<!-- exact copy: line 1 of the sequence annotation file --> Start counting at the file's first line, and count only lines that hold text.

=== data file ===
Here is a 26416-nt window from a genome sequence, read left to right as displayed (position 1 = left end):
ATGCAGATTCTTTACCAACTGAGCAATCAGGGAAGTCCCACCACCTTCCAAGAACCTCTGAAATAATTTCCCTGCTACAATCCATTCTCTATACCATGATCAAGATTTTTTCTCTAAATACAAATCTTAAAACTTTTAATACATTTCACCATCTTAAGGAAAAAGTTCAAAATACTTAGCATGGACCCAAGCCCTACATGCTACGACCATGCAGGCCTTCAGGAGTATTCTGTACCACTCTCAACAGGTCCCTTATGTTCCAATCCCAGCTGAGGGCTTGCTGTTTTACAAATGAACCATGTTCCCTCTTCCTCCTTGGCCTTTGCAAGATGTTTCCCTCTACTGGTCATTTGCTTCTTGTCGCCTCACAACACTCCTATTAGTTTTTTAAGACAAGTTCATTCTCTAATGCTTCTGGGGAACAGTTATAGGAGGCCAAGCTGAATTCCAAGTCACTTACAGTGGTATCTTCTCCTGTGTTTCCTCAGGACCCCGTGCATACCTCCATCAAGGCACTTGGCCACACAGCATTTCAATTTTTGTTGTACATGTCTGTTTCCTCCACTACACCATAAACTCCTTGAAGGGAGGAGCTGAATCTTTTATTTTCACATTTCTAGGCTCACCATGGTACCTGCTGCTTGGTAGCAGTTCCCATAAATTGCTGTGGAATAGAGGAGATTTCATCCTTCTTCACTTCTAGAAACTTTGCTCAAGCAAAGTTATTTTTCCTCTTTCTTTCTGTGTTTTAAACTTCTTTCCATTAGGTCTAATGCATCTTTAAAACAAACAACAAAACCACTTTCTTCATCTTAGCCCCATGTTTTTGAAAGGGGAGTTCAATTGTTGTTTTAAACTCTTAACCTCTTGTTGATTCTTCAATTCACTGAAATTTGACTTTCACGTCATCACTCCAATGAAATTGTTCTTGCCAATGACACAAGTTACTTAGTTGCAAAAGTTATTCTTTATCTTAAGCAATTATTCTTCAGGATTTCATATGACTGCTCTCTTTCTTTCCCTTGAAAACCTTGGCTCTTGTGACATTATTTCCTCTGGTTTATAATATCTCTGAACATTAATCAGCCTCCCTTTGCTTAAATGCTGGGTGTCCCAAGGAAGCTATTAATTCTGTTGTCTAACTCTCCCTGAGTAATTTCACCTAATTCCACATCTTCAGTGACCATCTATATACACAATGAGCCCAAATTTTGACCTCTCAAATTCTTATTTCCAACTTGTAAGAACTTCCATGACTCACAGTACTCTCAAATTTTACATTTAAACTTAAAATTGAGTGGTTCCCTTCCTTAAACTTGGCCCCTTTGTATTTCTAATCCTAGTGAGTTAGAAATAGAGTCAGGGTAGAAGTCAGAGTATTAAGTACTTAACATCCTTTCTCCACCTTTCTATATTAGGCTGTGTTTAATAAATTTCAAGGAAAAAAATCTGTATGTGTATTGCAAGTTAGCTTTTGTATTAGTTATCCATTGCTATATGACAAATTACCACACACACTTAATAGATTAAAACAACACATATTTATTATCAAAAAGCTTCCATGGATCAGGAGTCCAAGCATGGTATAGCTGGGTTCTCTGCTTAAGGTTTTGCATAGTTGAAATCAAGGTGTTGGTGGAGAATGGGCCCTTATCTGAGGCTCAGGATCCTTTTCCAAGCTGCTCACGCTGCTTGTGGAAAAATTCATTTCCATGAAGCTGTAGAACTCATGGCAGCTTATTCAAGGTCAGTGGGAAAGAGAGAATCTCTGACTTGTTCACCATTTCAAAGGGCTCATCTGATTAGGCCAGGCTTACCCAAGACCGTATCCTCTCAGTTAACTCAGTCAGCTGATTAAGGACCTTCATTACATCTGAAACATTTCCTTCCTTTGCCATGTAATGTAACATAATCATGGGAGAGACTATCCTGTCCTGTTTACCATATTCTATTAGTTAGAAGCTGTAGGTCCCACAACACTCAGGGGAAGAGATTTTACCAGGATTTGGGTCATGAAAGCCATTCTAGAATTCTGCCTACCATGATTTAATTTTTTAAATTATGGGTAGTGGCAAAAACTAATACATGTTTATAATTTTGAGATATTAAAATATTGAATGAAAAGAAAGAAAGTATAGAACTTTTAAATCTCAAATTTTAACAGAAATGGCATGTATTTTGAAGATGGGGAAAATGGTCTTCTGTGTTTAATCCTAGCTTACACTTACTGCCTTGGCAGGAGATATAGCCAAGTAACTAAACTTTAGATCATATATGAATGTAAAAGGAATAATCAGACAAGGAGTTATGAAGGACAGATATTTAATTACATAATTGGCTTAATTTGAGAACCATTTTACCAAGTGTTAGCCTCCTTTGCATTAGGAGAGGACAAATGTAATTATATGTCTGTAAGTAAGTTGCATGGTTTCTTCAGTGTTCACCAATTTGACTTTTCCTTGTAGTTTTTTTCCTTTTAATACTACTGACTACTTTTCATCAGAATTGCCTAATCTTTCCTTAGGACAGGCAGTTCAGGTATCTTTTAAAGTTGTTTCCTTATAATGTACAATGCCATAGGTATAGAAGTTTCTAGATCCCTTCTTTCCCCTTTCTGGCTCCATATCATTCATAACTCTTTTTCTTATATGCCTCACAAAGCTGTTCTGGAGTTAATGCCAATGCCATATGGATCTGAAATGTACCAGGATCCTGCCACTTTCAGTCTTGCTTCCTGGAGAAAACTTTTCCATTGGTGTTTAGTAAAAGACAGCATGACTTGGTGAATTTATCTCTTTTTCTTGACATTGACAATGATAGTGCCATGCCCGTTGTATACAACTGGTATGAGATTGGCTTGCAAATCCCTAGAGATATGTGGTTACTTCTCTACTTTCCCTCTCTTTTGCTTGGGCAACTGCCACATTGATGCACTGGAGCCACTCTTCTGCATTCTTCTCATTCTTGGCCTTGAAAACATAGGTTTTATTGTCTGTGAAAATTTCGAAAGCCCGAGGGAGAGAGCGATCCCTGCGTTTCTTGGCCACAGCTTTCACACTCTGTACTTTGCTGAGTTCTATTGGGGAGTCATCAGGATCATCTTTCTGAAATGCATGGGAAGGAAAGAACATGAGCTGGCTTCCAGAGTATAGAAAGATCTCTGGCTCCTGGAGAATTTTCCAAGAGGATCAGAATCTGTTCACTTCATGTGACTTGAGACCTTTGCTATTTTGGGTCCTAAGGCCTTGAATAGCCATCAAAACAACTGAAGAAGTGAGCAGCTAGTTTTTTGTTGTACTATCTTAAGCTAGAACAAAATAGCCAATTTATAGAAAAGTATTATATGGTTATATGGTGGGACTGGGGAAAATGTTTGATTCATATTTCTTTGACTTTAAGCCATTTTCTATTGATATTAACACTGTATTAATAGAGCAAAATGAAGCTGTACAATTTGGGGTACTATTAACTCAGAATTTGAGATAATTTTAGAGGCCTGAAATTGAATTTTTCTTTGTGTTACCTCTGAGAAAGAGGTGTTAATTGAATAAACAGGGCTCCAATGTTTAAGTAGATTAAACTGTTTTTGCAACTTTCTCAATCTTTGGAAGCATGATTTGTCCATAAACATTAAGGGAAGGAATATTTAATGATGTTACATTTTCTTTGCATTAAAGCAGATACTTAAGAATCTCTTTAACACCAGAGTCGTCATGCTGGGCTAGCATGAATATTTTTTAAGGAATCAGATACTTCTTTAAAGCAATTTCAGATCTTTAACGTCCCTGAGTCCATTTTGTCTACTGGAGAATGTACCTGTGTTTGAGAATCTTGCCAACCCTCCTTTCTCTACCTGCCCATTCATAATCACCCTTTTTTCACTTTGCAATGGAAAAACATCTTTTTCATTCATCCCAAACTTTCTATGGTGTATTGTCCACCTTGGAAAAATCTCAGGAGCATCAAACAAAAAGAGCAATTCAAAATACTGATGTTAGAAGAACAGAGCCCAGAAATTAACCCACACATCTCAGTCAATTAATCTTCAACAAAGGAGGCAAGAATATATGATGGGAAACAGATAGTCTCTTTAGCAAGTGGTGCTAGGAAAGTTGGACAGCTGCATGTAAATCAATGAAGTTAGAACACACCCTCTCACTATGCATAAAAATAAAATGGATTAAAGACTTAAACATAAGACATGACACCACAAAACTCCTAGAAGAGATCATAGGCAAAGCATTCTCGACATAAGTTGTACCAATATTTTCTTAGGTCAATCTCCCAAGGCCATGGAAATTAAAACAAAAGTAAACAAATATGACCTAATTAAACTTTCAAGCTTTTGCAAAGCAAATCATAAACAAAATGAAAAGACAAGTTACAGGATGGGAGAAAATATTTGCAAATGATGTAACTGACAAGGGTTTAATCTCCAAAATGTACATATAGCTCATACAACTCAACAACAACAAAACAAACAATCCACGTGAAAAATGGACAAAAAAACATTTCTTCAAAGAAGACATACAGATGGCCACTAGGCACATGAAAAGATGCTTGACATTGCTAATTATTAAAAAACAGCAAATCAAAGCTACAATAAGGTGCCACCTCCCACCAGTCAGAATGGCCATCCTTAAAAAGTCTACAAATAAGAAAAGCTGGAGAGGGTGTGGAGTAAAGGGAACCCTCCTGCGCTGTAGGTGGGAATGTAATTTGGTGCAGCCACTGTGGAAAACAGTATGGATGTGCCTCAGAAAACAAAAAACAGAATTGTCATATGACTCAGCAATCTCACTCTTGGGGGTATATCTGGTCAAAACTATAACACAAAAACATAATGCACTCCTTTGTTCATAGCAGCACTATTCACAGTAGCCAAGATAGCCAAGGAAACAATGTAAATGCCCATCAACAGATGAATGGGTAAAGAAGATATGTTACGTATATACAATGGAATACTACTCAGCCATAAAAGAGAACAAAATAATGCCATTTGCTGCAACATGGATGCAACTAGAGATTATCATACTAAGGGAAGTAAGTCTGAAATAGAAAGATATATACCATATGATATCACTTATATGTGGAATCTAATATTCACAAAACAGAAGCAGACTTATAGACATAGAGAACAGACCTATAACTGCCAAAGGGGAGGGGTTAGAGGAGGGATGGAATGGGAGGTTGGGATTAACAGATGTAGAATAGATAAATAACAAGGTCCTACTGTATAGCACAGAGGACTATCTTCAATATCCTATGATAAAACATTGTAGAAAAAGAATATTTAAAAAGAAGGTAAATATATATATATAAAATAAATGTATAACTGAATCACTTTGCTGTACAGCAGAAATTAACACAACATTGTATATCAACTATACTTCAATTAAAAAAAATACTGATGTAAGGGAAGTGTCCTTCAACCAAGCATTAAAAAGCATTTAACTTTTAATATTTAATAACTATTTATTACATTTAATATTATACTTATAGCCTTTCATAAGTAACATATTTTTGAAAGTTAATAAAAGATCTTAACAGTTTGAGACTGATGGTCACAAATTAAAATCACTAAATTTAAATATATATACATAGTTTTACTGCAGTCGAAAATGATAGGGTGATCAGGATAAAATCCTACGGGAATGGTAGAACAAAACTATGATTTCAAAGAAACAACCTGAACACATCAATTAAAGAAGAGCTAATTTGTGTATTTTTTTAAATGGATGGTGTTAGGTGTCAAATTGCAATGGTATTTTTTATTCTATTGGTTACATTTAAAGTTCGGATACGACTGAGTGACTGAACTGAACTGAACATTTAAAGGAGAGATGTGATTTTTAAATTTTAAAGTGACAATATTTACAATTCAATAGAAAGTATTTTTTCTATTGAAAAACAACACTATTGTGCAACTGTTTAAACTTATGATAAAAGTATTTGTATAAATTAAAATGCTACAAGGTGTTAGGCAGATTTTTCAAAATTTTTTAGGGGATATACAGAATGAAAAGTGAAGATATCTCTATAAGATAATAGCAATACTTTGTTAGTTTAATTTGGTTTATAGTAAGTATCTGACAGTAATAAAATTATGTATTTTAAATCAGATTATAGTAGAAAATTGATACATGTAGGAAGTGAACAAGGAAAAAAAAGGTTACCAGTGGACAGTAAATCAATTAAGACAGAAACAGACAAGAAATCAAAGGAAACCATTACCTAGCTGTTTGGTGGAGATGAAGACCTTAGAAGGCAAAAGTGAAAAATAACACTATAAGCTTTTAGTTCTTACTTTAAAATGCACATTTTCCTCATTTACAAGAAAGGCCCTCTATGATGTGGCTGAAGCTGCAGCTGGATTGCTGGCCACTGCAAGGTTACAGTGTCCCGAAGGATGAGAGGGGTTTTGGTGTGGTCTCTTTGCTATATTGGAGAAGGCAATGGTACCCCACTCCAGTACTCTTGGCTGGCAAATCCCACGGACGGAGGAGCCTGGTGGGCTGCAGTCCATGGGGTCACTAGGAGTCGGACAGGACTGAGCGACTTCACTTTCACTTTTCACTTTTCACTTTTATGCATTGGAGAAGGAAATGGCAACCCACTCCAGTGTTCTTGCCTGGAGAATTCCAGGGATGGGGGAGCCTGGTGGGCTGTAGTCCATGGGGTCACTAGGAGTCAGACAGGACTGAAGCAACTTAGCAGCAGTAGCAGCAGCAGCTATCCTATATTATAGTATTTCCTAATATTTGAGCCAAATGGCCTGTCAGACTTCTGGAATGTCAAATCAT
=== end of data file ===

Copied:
Here is a 26416-nt window from a genome sequence, read left to right as displayed (position 1 = left end):